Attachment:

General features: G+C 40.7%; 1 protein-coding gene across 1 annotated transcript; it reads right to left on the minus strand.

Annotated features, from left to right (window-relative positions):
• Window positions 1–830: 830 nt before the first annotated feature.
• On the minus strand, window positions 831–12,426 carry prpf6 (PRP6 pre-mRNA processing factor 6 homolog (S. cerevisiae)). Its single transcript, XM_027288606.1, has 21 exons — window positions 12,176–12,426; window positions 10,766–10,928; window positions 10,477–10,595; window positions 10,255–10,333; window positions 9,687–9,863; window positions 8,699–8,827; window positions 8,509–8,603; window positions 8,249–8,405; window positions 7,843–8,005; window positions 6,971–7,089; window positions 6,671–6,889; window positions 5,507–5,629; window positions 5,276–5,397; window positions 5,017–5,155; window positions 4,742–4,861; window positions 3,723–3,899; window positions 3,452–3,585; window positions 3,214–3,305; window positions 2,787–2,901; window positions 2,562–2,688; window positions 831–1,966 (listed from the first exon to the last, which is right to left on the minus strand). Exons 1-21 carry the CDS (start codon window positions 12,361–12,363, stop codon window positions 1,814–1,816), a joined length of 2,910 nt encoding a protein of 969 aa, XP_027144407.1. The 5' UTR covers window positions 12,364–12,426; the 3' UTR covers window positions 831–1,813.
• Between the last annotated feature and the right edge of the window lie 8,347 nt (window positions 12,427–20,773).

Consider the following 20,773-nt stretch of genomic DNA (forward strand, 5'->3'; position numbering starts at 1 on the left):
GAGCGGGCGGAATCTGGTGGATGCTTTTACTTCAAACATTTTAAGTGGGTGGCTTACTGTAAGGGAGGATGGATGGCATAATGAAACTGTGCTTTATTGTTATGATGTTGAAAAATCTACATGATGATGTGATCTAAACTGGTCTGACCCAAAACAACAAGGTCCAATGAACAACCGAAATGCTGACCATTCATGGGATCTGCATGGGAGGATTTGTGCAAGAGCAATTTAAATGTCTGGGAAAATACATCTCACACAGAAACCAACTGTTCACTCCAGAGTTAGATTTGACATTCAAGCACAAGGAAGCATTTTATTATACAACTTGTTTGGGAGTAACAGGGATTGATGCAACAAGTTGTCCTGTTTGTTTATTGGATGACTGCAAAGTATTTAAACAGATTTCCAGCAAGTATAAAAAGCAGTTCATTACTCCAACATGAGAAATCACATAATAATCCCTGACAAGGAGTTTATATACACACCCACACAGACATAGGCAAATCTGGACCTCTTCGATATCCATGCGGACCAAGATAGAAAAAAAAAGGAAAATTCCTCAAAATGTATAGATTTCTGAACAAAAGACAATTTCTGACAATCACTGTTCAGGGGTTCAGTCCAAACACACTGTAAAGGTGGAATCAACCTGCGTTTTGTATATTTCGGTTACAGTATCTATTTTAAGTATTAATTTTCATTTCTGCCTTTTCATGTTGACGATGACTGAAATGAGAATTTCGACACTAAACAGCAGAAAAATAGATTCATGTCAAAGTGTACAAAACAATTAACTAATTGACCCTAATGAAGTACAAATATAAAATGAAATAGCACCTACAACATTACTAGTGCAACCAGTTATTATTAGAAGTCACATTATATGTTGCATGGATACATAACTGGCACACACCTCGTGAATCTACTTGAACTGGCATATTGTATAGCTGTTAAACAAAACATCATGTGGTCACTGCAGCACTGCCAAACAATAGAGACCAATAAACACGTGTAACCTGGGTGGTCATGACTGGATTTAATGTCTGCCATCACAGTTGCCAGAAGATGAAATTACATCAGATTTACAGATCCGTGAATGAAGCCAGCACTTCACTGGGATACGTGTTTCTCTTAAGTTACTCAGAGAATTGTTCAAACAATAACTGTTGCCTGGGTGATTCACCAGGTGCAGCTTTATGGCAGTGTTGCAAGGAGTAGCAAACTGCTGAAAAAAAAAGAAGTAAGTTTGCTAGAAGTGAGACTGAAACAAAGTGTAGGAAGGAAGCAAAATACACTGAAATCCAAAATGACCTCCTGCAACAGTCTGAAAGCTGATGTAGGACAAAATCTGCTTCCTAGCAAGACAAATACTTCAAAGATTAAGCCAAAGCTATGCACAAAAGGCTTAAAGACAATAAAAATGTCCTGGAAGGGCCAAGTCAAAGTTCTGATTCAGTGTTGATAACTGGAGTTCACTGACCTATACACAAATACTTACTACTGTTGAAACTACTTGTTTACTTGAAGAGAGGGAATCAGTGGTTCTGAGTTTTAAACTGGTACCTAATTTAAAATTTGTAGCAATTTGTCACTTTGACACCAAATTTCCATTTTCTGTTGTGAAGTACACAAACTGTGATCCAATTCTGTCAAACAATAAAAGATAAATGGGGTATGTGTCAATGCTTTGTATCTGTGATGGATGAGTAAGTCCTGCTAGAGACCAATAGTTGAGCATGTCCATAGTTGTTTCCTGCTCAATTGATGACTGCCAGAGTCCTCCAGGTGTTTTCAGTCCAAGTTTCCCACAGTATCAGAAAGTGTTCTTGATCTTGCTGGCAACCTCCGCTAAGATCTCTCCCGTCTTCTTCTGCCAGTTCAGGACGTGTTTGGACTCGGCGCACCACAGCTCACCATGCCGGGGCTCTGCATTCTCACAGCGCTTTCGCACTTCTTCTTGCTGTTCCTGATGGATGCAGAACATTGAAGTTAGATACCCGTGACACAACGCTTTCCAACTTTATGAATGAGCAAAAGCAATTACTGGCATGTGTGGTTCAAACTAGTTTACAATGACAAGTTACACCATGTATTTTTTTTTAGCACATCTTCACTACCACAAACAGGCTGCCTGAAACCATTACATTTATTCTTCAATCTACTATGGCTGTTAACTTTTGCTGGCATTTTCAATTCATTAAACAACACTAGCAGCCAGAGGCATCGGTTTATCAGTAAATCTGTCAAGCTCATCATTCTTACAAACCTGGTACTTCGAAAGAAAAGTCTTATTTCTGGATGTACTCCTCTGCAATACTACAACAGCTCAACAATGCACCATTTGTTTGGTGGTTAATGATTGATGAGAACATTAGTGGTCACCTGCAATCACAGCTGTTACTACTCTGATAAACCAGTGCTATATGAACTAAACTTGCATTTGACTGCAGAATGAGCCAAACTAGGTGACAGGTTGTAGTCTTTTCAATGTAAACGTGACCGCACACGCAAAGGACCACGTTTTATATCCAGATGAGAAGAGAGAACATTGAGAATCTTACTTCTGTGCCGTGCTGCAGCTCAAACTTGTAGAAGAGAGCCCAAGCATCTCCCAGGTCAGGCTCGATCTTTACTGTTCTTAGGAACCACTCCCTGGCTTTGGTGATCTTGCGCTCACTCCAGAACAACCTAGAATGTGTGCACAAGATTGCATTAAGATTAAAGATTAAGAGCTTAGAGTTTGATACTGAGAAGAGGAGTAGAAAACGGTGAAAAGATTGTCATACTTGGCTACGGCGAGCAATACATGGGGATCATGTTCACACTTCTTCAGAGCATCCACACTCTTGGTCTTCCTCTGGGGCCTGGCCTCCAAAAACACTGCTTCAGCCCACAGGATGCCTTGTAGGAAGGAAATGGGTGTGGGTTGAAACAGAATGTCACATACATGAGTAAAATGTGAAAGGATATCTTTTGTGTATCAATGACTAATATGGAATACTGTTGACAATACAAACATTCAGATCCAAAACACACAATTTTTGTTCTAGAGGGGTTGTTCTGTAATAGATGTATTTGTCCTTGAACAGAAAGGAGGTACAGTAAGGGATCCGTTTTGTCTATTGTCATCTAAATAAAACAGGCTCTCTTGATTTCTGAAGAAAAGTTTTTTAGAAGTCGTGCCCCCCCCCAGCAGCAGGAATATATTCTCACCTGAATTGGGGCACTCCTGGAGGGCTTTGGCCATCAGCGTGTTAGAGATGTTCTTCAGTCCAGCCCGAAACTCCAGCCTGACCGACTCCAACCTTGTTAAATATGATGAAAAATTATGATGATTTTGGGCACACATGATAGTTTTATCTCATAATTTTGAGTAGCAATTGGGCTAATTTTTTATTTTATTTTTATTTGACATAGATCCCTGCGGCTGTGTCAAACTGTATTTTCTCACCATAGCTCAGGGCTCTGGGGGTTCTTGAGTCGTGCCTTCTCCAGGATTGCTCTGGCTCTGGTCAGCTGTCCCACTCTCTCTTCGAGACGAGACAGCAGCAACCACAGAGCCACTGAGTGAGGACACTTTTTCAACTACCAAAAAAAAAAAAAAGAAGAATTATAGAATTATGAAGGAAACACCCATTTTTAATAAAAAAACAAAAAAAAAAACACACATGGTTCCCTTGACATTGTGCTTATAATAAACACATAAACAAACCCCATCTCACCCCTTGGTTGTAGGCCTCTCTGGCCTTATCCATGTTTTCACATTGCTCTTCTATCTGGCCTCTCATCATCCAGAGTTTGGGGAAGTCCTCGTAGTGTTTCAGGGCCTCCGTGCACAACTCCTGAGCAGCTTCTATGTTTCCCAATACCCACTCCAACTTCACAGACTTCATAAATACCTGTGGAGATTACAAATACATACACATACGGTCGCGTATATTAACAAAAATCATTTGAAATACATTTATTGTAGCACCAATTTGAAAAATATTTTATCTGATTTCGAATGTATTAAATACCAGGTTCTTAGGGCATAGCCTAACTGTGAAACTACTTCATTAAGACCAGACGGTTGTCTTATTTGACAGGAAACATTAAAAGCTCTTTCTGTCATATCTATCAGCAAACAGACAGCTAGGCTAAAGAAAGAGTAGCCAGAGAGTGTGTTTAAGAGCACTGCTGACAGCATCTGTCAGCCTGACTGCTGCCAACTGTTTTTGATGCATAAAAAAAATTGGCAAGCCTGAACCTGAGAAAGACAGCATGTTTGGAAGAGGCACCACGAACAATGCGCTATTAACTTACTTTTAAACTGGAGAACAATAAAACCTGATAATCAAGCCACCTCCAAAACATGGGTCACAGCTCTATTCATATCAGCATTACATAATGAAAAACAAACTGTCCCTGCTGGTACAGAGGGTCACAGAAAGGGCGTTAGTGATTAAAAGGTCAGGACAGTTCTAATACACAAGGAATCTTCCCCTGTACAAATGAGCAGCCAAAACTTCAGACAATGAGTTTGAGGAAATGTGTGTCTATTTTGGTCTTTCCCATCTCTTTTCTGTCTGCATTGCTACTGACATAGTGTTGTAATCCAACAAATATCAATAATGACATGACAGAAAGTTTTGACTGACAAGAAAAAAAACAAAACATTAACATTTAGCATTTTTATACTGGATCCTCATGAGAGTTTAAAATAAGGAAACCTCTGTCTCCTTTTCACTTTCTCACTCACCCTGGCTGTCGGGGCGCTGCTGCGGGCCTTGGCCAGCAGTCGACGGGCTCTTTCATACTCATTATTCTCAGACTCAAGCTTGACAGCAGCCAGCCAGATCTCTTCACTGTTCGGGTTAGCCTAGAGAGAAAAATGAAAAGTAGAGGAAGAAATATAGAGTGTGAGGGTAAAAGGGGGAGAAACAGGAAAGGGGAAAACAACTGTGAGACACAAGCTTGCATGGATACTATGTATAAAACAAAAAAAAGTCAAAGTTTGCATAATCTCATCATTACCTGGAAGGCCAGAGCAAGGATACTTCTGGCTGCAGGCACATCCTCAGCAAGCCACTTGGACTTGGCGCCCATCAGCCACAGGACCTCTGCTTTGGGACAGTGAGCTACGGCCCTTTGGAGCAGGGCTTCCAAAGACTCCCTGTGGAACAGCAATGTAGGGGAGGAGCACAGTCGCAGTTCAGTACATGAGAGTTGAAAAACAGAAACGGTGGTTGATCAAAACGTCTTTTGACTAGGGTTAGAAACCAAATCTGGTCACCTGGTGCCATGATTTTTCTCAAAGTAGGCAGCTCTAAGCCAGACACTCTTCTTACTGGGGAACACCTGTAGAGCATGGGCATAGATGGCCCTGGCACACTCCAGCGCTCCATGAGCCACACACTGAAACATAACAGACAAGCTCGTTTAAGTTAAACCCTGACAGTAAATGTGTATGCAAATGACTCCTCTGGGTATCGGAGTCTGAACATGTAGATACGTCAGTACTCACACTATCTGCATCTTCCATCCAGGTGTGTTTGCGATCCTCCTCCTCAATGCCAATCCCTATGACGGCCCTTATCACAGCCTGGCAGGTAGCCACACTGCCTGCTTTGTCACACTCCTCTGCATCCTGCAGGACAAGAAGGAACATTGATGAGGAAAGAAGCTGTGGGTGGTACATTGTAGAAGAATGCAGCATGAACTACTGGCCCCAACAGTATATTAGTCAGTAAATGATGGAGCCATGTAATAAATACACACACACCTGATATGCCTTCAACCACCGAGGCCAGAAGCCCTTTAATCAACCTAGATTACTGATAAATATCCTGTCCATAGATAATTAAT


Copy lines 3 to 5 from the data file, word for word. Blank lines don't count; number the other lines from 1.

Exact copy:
• Window positions 1–830: 830 nt before the first annotated feature.
• On the minus strand, window positions 831–12,426 carry prpf6 (PRP6 pre-mRNA processing factor 6 homolog (S. cerevisiae)). Its single transcript, XM_027288606.1, has 21 exons — window positions 12,176–12,426; window positions 10,766–10,928; window positions 10,477–10,595; window positions 10,255–10,333; window positions 9,687–9,863; window positions 8,699–8,827; window positions 8,509–8,603; window positions 8,249–8,405; window positions 7,843–8,005; window positions 6,971–7,089; window positions 6,671–6,889; window positions 5,507–5,629; window positions 5,276–5,397; window positions 5,017–5,155; window positions 4,742–4,861; window positions 3,723–3,899; window positions 3,452–3,585; window positions 3,214–3,305; window positions 2,787–2,901; window positions 2,562–2,688; window positions 831–1,966 (listed from the first exon to the last, which is right to left on the minus strand). Exons 1-21 carry the CDS (start codon window positions 12,361–12,363, stop codon window positions 1,814–1,816), a joined length of 2,910 nt encoding a protein of 969 aa, XP_027144407.1. The 5' UTR covers window positions 12,364–12,426; the 3' UTR covers window positions 831–1,813.
• Between the last annotated feature and the right edge of the window lie 8,347 nt (window positions 12,427–20,773).